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Plan Colombia exposes U.S. military arm-twisting
A plan for killing

April 13, 2001 | Page 13

THE FTAA is one part of Washington's strategy for protecting and extending Corporate America's power across the globe. But if economic power isn't enough to keep other countries in line, the U.S. has another method. It's called the Pentagon. For the last 100 years, the U.S. government has used military might to serve the interests of American corporations--from regular invasions around the hemisphere during the early part of the 20th century to the quarantine of Cuba after its revolution of 1959 to the CIA's more recent dirty wars in Central America.

Today, the U.S. is stumbling toward a Vietnam-like war in the South American country of Colombia. TRISTIN ADIE shows why Washington's "Plan Colombia" has nothing to do with its stated aim of stopping drug trafficking--and everything to do with fueling a bloody war against left-wing rebels.

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WHEN GEORGE W. Bush met with Colombian President Andres Pastrana in February, Bush declared that it was his "honor to welcome...a courageous leader who is dealing with very difficult problems." But it's ordinary Colombians who have the real problems.

Pastrana's government oversees a military that has the worst human rights record in the hemisphere. And the military has documented links to right-wing death squads that carry out massacres of dozens of civilians on a weekly basis.

But none of this has stopped the U.S. government from plunging ahead with "Plan Colombia." The politicians want us to believe that U.S. support for Plan Colombia is targeted at destroying drug production in a country that produces about 80 percent of the world's cocaine.

But the reality is quite different. Plan Colombia is designed to prop up the Colombian military, which has been losing ground and momentum in its decades-old war against left-wing rebels.

Some 35,000 civilians have been killed as the war has intensified over the last 10 years. Almost 2 million people have been displaced from their homes--making Colombia host to the world's second-largest internal refugee population after Sudan.

And the war has grown increasingly dirty as the military has turned to using death squads to carry out campaigns of terror against civilians in rebel-held areas. Human rights groups estimate that 85 percent of human rights abuses are committed by the paramilitaries.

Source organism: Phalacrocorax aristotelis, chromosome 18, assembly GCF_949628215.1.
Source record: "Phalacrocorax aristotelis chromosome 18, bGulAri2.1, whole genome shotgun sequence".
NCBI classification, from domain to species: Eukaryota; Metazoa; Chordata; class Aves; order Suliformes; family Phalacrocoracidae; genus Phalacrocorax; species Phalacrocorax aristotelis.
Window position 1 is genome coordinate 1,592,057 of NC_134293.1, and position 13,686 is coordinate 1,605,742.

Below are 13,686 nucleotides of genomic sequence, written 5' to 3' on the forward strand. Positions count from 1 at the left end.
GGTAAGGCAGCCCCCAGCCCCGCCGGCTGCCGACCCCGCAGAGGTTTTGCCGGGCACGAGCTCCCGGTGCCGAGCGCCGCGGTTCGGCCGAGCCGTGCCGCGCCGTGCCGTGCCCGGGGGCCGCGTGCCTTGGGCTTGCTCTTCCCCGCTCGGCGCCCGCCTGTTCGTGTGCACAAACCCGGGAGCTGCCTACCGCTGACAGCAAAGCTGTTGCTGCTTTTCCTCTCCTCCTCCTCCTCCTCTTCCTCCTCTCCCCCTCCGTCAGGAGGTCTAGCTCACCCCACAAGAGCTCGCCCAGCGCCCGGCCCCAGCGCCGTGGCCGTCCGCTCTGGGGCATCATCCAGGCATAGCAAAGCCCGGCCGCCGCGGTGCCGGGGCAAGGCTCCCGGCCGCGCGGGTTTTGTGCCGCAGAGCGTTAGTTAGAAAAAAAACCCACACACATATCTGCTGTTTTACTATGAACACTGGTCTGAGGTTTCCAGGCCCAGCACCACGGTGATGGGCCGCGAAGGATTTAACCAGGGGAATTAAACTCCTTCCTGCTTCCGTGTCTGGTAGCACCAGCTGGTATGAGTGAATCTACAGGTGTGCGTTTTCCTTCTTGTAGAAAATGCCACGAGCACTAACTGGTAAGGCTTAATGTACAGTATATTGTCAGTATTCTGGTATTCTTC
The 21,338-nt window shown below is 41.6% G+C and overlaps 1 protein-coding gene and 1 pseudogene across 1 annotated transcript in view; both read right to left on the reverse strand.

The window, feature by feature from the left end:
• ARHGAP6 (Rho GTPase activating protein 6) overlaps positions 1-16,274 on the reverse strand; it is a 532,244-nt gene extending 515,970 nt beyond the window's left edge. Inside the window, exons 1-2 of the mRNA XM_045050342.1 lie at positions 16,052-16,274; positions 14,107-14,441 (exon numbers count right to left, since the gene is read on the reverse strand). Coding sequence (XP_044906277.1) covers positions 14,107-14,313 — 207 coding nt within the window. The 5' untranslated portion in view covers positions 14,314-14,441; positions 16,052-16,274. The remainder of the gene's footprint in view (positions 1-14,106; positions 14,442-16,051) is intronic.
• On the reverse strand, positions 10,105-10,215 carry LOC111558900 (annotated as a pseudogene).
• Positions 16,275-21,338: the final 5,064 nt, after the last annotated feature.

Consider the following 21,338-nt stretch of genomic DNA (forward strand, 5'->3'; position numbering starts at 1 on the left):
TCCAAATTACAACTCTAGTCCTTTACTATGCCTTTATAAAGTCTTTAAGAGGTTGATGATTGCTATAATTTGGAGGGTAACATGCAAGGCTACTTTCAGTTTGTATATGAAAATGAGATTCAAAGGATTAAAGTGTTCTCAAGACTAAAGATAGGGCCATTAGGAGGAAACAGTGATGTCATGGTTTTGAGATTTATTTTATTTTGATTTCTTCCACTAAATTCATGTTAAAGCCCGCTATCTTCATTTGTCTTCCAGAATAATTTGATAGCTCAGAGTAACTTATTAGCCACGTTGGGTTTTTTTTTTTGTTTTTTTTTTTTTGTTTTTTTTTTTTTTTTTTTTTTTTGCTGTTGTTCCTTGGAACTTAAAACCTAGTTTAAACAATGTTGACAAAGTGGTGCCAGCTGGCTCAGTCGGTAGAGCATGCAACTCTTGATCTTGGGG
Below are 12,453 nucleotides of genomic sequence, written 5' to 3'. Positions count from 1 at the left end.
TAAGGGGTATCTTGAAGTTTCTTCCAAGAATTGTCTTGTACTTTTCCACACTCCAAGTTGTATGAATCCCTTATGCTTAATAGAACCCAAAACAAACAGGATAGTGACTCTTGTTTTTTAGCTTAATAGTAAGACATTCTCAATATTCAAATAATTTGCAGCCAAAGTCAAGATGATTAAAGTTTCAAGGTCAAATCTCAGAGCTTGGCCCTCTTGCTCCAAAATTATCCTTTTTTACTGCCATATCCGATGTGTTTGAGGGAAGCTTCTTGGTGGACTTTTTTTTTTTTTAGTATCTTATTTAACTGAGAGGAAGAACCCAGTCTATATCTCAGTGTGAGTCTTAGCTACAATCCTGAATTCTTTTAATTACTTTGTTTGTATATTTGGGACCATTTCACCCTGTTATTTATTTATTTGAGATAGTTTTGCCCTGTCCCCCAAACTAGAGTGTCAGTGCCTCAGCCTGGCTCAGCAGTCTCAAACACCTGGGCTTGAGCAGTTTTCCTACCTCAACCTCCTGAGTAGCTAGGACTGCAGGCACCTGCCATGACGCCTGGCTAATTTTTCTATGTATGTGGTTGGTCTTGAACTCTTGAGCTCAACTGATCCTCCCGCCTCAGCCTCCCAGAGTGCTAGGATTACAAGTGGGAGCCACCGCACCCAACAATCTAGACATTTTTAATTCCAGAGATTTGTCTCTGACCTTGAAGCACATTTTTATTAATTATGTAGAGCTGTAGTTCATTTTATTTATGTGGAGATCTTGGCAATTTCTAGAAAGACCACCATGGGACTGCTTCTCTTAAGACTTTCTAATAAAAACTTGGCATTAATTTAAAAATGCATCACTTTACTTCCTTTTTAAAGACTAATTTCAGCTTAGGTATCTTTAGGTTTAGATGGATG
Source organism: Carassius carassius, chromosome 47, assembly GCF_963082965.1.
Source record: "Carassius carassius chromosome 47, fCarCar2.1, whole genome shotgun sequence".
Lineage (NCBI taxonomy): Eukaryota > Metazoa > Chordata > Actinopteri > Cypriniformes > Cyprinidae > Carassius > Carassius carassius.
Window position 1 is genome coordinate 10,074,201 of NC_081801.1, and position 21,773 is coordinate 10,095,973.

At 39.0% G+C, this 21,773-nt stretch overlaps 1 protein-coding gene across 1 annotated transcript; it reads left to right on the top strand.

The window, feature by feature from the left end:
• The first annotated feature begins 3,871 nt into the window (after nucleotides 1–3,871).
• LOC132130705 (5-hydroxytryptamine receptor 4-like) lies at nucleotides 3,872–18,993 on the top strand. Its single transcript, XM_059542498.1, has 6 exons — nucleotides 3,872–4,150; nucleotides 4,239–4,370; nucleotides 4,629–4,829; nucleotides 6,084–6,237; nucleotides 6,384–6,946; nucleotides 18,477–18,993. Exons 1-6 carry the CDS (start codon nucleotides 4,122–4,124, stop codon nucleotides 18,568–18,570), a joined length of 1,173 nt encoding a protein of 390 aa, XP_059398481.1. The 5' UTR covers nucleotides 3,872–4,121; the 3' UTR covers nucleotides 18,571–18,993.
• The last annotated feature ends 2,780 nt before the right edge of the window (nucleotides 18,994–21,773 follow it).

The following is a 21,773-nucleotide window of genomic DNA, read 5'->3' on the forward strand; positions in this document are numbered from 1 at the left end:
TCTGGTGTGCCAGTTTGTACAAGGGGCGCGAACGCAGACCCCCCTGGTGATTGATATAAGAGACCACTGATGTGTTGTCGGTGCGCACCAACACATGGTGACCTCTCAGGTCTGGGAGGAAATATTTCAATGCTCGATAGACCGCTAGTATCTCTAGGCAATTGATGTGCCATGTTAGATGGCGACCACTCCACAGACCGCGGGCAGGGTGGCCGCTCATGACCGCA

Clinton's $1.6 billion aid package last year helped to sink the U.S. deeper into Colombia's war. More than four-fifths of the aid was military in nature.

The U.S. is committed to sending troops and advisers to train elite battalions of Colombian soldiers and to deploy sophisticated Blackhawk and Huey helicopters for surveillance and combat efforts. This is money in the bank for the defense contractors that rely on the Pentagon gravy train. "Most of the money will not make it to Colombia," journalist Garry Leech wrote. "It will enter the profit columns of numerous defense contractors that lobbied hard for passage of the aid bill in Congress."

But U.S. support for Colombia's military has another role for Corporate America. Colombia is located in a strategically important area for U.S. business--where Central America meets South America. And it borders on Venezuela--the largest source of foreign oil imports to the U.S.

The bosses can ill afford instability in Colombia--or for the civil war to spill over Colombia's borders. That's why nonmilitary U.S. corporations such as Occidental Petroleum and Coca-Cola leaned heavily on Congress to pass the aid bill last year.

But Washington's "Plan Colombia" is haunted--by the uncanny parallels to the U.S. disaster in Vietnam. "If you take the drugs war as a whole, the similarities are overwhelming," wrote Britain's Guardian newspaper. "Washington has committed vast quantities of resources to an unwinnable contest against a far more committed, hydra-headed enemy. And as in Vietnam, many of those resources seem devoted to kidding themselves, visiting senators and the public about operational successes."

Even some of Bush's own Cabinet officials have voiced hesitations about U.S. involvement in Colombia. But the White House appears determined to strengthen ties to the Pastrana government.

In fact, Bush has said that he will use this month's Summit of the Americas as an opportunity to lobby the leaders of other countries in the region to get with his program. But the countries that border Colombia--Ecuador, Venezuela, Brazil and Panama--have so far refused to endorse Plan Colombia for fear that it will strengthen U.S. domination over the region and lead to more violence that will spread to their own countries.

The protests against the FTAA in Quebec City and other cities in April will be important in challenging Washington's attempt to extend Corporate America's influence in Latin America. We need to highlight how U.S. economic arm-twisting is tied to its military adventures--as shown by Plan Colombia.

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